SEK 620 million investment in the life sciences in Gothenburg

Today , 29 October, saw the launch of an initiative to create a new centre for molecular medicine at the University of Gothenburg, with funding of at least SEK 620 million from the Knut and Alice Wallenberg Foundation, the University of Gothenburg, AstraZeneca and Region Västra Götaland.

Cancer, obesity and diabetes are just some of the areas highlighted for research.


Since the beginning of the 20th century Sweden has had a long and distinguished track record in the field of life science research. However, it has lost some of its momentum with the emergence of the global economy.

"We're looking to boost core skills so that Sweden can once again lead the world in this field," says Peter Wallenberg Jr, Vice Chairman of the Knut and Alice Wallenberg Foundation.

"The concept pioneered by the University of Gothenburg where young researchers have dealings with both industry and the clinical side of things is an excellent example and something that will make Sweden more competitive in the life sciences."

New centre will complement and bolster nationwide initiative

The Foundation has therefore decided to put SEK 270 million towards a new centre for molecular medicine in Gothenburg to offer tenure track positions for young researchers. The grant is part of a wider drive to strengthen the life sciences in Sweden. Previously the Swedish government, and four universities in the Mälardalen region, set up the Science for Life Laboratory in Stockholm/Uppsala to serve as a national resource for the life sciences in Sweden. The new centre in Gothenburg will complement and bolster this nationwide initiative.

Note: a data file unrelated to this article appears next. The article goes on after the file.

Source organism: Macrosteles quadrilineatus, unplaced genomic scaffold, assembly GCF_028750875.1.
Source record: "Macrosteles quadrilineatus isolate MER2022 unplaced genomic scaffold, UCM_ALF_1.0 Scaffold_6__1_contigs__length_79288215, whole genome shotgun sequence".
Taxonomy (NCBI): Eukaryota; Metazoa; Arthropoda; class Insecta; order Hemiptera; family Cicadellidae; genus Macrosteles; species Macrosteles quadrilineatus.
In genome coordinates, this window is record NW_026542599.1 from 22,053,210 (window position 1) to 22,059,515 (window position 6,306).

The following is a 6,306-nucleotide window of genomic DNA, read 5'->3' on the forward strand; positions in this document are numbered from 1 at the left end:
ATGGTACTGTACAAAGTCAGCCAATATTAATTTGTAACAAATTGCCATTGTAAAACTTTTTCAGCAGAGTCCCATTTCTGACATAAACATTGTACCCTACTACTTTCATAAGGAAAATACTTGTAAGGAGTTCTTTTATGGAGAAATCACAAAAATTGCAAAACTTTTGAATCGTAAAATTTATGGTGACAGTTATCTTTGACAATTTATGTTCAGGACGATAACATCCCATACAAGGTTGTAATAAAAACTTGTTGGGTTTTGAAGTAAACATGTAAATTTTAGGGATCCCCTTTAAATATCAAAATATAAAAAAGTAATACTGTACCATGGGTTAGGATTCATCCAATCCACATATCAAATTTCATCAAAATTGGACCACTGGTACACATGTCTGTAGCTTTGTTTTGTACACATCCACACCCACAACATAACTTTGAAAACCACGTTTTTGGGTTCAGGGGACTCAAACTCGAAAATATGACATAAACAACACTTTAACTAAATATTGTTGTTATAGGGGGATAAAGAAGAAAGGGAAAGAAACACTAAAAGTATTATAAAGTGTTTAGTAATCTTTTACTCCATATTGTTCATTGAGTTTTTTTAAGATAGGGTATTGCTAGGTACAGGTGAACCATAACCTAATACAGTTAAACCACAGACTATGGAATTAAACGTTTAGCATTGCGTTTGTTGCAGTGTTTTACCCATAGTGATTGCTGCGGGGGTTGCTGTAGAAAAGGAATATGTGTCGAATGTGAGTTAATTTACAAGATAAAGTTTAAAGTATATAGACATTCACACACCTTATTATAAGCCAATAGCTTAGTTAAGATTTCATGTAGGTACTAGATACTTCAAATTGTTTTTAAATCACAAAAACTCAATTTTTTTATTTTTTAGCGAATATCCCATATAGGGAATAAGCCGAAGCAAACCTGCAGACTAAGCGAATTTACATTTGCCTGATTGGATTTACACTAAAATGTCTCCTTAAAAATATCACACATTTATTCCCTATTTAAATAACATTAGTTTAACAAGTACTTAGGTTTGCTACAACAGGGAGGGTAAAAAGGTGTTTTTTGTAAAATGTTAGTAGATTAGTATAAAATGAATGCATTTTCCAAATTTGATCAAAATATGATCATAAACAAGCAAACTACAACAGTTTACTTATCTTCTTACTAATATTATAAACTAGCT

Attractive environment for international life science research

Region Västra Götaland, which is responsible for regional development and health care in the region, also welcomes the initiative:

"The new centre for molecular medicine will create an attractive environment in Västra Götaland for international life science researchers and companies," says Ann-Sofi Lodin, CEO of Region Västra Götaland.

"Our involvement means that health-related problems can be identified and that research results will benefit health care and patients more quickly."

Spanning ten years, the investment will start in 2016. The University of Gothenburg aims to create a leading international research centre that far outlasts the period of funding.